It was not so long ago that many observers were arguing that it was time to slide Barack Obama’s presidency onto the bookshelf labeled “history.”
The president’s political capital seemed spent, and the man himself seemed tired. He looked and sounded like a lame duck.
Then, bam! A confluence of events has conspired to keep the president not just relevant but also vital, even as the campaign to replace him intensifies.
The unexpected Supreme Court vacancy, a historic trip to Cuba and a deeply unsettled presidential primary campaign all promise to keep the president at the center of Washington politics and policy debate deep into his final year in office.
The president seems to be relishing his continued place in the spotlight. He is doling out media interviews and holding forth at length on a wide range of topics. One moment, Obama is opining on Donald Trump’s odds of winning the election; another moment he is angling for a late-inning score on budget items and Puerto Rico debt restructuring; and another he is pondering a successor for the late Supreme Court justice Antonin Scalia.
And deploying a bit of sports jargon, he has said that lots of things can happen in the fourth quarter.
Only recently, many people were writing him off. “He starts his last year with a key goal: remaining relevant,” Reuters wrote on the eve of the State of the Union address. “Obama Reaches for Relevance With $4.1 Trillion 2017 Budget,” said a Bloomberg News headline recently. “Obama’s presidency now effectively over,” said a Washington Times headline. And as long ago as 2014, a Washington Post writer declared that “all that appears left for the Obama presidency is a narrowing of both vision and accomplishment.”
The White House insists that Obama still has some fight left in him.
The Supreme Court nomination may be the most consequential. The president has indicated that he wants a person with top credentials and someone who has withstood GOP scrutiny in an earlier confirmation for a court seat.
The Cuba trip, too, could outlive his presidency if Obama can extract pledges to further open markets and transform the island nation into a more democratic place.
And he still has a chance to do damage control on foreign issues, such as the war in Syria, for which Secretary of State John F. Kerry is seeking a cease-fire.
But Obama still faces risks in his final year, above all on foreign policy, where he is in danger of becoming captive to what takes place on distant battlefields, conflicts that he will try to side-step. Those include the installation of Chinese missiles in the South China Sea, continuing Russian brinkmanship in Ukraine, chaos in Syria, and lingering troubles in Afghanistan and Iraq. The rightward drift in Israel hardly merits a mention.
And at home, he could end up playing more defense on several key issues, such as the Clean Power Plan and the immigration executive order, which are working their way through the judicial system. Some have better chances with an incomplete Supreme Court, while others could fare worse.
Many U.S. presidents have faded early from the political scene. President Woodrow Wilson suffered a stroke in late 1919, and his cherished League of Nations treaty was defeated shortly afterward. President Dwight Eisenhower’s final year was tarnished by the downing of a U-2 spy plane over the Soviet Union, though he left with a memorable farewell address about the “military-industrial complex.”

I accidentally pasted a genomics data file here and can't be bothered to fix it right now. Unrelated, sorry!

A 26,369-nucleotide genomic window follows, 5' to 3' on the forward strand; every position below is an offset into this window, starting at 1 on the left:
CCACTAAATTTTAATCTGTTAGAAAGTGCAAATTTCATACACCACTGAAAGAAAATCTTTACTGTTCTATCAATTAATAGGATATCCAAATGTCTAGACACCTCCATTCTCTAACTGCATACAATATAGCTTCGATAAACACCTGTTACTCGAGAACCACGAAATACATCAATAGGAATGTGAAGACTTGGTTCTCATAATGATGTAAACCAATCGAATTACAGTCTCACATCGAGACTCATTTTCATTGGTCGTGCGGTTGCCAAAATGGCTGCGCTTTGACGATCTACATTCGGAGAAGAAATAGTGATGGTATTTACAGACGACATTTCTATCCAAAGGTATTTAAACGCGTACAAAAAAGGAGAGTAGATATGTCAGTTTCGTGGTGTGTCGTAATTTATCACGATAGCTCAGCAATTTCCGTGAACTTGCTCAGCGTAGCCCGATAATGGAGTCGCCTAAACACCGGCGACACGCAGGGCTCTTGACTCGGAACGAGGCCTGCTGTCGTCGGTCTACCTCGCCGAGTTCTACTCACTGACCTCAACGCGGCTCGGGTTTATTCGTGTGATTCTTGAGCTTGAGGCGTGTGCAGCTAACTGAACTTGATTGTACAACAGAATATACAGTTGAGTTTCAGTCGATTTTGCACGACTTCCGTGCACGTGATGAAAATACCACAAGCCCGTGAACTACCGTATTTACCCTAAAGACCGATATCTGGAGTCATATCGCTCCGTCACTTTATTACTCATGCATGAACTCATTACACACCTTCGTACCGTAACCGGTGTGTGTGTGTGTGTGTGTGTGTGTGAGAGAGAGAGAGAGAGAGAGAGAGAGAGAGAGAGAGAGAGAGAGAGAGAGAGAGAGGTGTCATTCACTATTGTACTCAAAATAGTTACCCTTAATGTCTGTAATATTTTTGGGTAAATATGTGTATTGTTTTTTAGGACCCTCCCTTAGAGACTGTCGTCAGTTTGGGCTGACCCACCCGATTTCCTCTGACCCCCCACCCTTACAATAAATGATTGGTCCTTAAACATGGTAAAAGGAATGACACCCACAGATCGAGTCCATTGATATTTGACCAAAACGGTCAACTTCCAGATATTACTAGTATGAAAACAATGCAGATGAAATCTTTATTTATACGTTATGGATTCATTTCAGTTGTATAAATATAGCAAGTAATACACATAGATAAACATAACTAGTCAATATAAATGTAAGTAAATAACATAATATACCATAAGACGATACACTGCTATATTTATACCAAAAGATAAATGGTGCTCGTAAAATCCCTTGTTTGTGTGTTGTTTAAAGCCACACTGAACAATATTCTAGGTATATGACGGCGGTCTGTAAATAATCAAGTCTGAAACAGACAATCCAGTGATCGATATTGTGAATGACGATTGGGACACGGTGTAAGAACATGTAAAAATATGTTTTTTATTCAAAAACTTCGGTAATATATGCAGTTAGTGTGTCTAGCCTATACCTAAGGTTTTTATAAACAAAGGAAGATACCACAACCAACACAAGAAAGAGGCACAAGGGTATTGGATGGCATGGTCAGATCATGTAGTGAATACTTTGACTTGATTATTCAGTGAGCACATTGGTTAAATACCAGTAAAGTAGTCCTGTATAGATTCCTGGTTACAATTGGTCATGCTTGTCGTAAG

President Lyndon B. Johnson won passage of fair-housing legislation, the Gun Control Act and a tax surcharge to balance the wartime budget, but these achievements paled next to the war news from Vietnam. “LBJ was a legislative wizard,” said Bruce Schulman, a history professor at Boston University. “By normal standards, he was successful on Capitol Hill as a lame duck, but compared to his earlier legislative success, not so much.”
President Ronald Reagan, having survived the Iran-contra scandal, won confirmation for his Supreme Court nominee, Justice Anthony M. Kennedy. President George W. Bush watched his approval ratings tank — even before the financial crisis took hold.
Others continued to pile up achievements until the very end. President Theodore Roosevelt created Muir Woods and the Grand Canyon national monuments and assured the election of his handpicked successor, William Howard Taft (though they later fell out).
President Bill Clinton, bouncing back from impeachment the year before, tried and failed to forge a Middle East peace deal but managed to win passage of an unpopular trade package with China, granting it most-favored-nation status and making it a member of the World Trade Organization. And he protected a huge budget surplus.
Schulman notes that only 13 American presidents have served eight consecutive years, including five of the first seven. But that list also includes four of the past five. “The last year has recently become a regular phenomenon we now must reckon with,” he said.
As soon as the last midterm elections passed by, Obama seemed liberated. No longer worried about being spurned by his own party members running for election, Obama said he was not done. And a year later, he was reveling in a sense of surpassed expectations.
Filling the empty Supreme Court seat plays right into some of Obama’s favorite themes: the meaning of the Constitution, the need to overcome the partisan divide, and the obstructionism of the Republicans. Whether that is enough is unclear.
“So I just want to point out I said at the beginning of this year that interesting stuff happens in the fourth quarter, and we are only halfway through,” he said in December. “I’m going to leave it out all on the field.”
With the Supreme Court nomination, Obama could be looking at a two-minute drill in which he advances steadily with short-yardage plays, or he could be about to throw a Hail Mary. Where it would land is anybody’s guess.